Esperanza Spalding has been praised for her creative freedom and technical abilities in the jazz world. She maintains this beauty in her art by coupling music with politics and serious issues that resonate with her listeners. I clearly have a super crush on her. For more background on her as a musician, read my article in my bimonthly column “Decolonize Your Mind.”
In an interview with NPR, Spalding discussed the ideas behind her newest creation “Emily’s D+Evolution.” As a child, she was Emily to many people, and this connection to her youth fuels the music on this album. “Emily is exploring these … means of expression that I was curious about as a kid … that I never pursued or developed.” She spent much of her younger years as a musician perfecting her technical abilities and learning the specific details about her music and instruments, and now she has incorporated things like acting, dancing, costumes, and other creative outlets into her newest album.
The first track, “Good Lava,” shocks listeners as different from Spalding’s previous work. Incorporating rock styles into the song, the impure guitar riff and the free vocals paired with tight background vocals creates an interesting dynamic of messiness and clarity.
Her inspiration behind the song came from a story her mother told her about tapping into the potential of troubled students, and finding a “boiling and burbling” energy in all of us that yearns to be free in a powerful release. I LOVE THIS ALREADY.
“Unconditional Love” is a slower, more relaxed song that complains of the emptiness of cliche love stories and how relationships often consist of just going through the same motions until the inevitable breakups. However, Spalding (or rather, Emily), proposes that we “change the whole story of love” and stop acting out predictable roles. It’s a sweet song that already provides a stark contrast to the first song of the album.
The next song, “Judas,” reflects some possibly unpopular opinions in her lyrics, where she sympathizes with Judas and other marginalized people society may deem as criminals or sinners. In her verses, she uses an intriguing talking-singing-rapping style to tell stories of people who have been forced into unfortunate circumstances by other peoples. This becomes clear when she sings “forgive this innocent wrecking ball” and the background vocals sing “man-made.”
I honestly have no idea what “Earth to Heaven” is about. You all can make your own theories by reading the lyrics, but I really enjoy the irregular rhythms and strange background vocals.
“One” has my favorite chorus of the entire album. Each chorus sounds like the climax in a power ballad; with the powerful background vocals, epic drum and guitar riffs, it’s all so great. At this point in the album, I don’t feel like Esperanza/Emily is repeating styles and every song brings something new for the album.
Although she used her childhood name and attitude for inspiration, “Rest in Pleasure” is a super sexy song. The background vocals and chorus sound like a person making pretty sensual noises, and the rest is pretty easy to deduce from the lyrics “Now what are we gonna do/With our two fiery souls?”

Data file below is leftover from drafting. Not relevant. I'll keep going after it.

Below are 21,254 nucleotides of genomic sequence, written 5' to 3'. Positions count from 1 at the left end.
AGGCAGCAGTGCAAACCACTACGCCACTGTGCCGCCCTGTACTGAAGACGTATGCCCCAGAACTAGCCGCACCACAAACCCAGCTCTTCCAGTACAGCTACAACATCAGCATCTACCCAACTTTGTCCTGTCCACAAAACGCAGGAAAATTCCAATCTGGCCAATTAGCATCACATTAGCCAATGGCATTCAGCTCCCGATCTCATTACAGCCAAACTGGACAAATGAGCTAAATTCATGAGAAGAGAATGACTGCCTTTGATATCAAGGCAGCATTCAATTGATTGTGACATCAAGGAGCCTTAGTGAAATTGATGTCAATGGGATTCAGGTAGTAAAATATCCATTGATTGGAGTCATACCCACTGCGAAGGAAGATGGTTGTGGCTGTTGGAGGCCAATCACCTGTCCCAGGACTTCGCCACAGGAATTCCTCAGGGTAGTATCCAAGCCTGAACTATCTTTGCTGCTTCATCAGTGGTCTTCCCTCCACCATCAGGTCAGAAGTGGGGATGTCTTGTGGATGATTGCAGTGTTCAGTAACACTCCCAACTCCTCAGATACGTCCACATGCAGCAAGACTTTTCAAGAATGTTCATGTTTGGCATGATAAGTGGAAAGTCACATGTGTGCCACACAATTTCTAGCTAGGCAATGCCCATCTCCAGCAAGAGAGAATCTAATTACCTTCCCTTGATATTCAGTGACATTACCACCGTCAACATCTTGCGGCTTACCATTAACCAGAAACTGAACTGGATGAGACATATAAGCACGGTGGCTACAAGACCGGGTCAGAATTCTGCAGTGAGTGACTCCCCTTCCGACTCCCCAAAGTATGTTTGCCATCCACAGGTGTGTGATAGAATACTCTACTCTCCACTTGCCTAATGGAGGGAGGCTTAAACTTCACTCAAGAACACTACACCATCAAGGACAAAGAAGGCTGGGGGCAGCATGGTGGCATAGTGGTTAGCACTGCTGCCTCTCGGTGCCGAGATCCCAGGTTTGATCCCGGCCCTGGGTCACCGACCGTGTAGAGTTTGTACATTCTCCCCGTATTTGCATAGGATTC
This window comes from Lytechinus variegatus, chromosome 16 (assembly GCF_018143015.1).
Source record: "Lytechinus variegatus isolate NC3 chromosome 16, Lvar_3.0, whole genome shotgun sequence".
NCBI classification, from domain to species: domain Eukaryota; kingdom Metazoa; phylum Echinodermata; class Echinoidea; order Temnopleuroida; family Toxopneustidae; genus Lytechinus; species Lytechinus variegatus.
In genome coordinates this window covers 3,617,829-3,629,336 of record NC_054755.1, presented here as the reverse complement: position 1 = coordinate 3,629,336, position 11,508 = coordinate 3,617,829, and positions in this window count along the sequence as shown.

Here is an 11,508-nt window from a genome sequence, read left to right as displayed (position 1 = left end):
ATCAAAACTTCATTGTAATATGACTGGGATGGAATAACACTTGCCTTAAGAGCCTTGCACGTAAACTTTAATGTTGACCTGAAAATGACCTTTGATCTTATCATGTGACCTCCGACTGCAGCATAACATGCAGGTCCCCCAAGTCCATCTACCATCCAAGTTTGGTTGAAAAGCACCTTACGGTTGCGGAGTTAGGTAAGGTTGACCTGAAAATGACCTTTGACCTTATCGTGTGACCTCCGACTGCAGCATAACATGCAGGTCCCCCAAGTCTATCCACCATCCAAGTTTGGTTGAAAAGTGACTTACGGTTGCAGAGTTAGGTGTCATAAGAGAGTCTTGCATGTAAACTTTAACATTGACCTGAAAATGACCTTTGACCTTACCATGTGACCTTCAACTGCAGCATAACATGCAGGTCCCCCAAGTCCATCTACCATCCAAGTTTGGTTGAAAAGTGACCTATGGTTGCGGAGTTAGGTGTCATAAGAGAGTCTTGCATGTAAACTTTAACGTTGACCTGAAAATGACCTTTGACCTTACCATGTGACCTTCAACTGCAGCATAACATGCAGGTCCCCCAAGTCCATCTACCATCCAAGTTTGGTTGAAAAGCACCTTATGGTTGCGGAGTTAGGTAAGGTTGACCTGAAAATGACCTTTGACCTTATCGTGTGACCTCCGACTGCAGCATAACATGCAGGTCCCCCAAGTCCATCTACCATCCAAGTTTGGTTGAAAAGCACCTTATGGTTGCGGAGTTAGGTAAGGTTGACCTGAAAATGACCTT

I think “Ebony & Ivy” might be my favorite song that she has ever created. Her smooth vocals paired with gritty guitar riffs, and the SUPER political nature of the song just makes magic. The song title refers to a book published recently about the entangled nature of the remnants of slavery and academia/higher education. Spalding and her background singers open the song by quickly speaking in unison about how universities were built on slavery and anti-blackness and it’s amazing and powerful.
At this point, I’m wondering how the album can get any better after the past few songs. However, as she always does, Spalding brings unique, dissonant melodies to the next song “Noble Nobles.” Emily returns with her powerful political music and criticizes the contradictory nature of historical figures and their beliefs. “Talking founding fathers with a free philosophy/That don’t mention me” refers to the empty words the Founding Fathers wrote about all people deserving freedom, but leaving out all women and all people of color.
She reflects the contradictions musically when her background vocals sing a beautiful harmony, but end the musical phrase with a dissonant combination of notes, just like her lyrics “Noble nobles with a savage means.”
I’m not sure who the subject of “Farewell Dolly” is, but again, Emily discusses historical injustices and seems to refer to how women had no property or wealth unless they became widows, and how men did not care for their rights. Always using her platform to be badass and political.
“Elevate or Operate” is pretty weird. The song begins with a childish, circus-like theme and then transforms into a volatile conversation between two people. The lyrics may help you more than they helped me understand the song.
The penultimate song, “Funk the Fear” is basically a message to listeners to carpe the hell out of that diem. It’s a pretty great song, and I kind of wished she made it the last song of the album until I heard her choice.
“I Want it Now” is definitely a tribute to the lovable, humble, Veruca Salt from “Willy Wonka and the Chocolate Factory” by Roald Dahl. This relates to her childhood inspiration for the entire album, but somehow she makes it sound a lot better than the little brat in the book.
By now you’ve realized I’m a little impartial to everything that Spalding creates, and by that I mean I love her. However, the album is seriously really good. She creates a balance of political songs with fun, lighthearted music and the artwork is beautiful. Listen below, and check out her website for more information!